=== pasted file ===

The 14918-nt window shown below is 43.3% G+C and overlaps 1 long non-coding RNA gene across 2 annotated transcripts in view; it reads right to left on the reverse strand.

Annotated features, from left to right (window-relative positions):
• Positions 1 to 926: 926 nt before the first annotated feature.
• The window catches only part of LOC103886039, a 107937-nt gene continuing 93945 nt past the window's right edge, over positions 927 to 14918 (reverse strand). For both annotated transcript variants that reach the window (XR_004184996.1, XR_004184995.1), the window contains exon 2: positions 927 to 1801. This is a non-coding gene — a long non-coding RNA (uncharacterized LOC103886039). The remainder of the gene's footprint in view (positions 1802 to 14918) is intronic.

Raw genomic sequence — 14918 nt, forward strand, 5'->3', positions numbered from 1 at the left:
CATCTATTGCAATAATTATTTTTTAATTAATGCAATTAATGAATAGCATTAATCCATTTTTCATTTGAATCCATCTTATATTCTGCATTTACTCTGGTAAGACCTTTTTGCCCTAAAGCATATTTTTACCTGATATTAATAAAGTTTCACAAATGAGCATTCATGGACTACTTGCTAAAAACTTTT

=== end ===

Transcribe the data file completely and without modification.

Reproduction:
The 14918-nt window shown below is 43.3% G+C and overlaps 1 long non-coding RNA gene across 2 annotated transcripts in view; it reads right to left on the reverse strand.

Annotated features, from left to right (window-relative positions):
• Positions 1 to 926: 926 nt before the first annotated feature.
• The window catches only part of LOC103886039, a 107937-nt gene continuing 93945 nt past the window's right edge, over positions 927 to 14918 (reverse strand). For both annotated transcript variants that reach the window (XR_004184996.1, XR_004184995.1), the window contains exon 2: positions 927 to 1801. This is a non-coding gene — a long non-coding RNA (uncharacterized LOC103886039). The remainder of the gene's footprint in view (positions 1802 to 14918) is intronic.

Raw genomic sequence — 14918 nt, forward strand, 5'->3', positions numbered from 1 at the left:
CATCTATTGCAATAATTATTTTTTAATTAATGCAATTAATGAATAGCATTAATCCATTTTTCATTTGAATCCATCTTATATTCTGCATTTACTCTGGTAAGACCTTTTTGCCCTAAAGCATATTTTTACCTGATATTAATAAAGTTTCACAAATGAGCATTCATGGACTACTTGCTAAAAACTTTT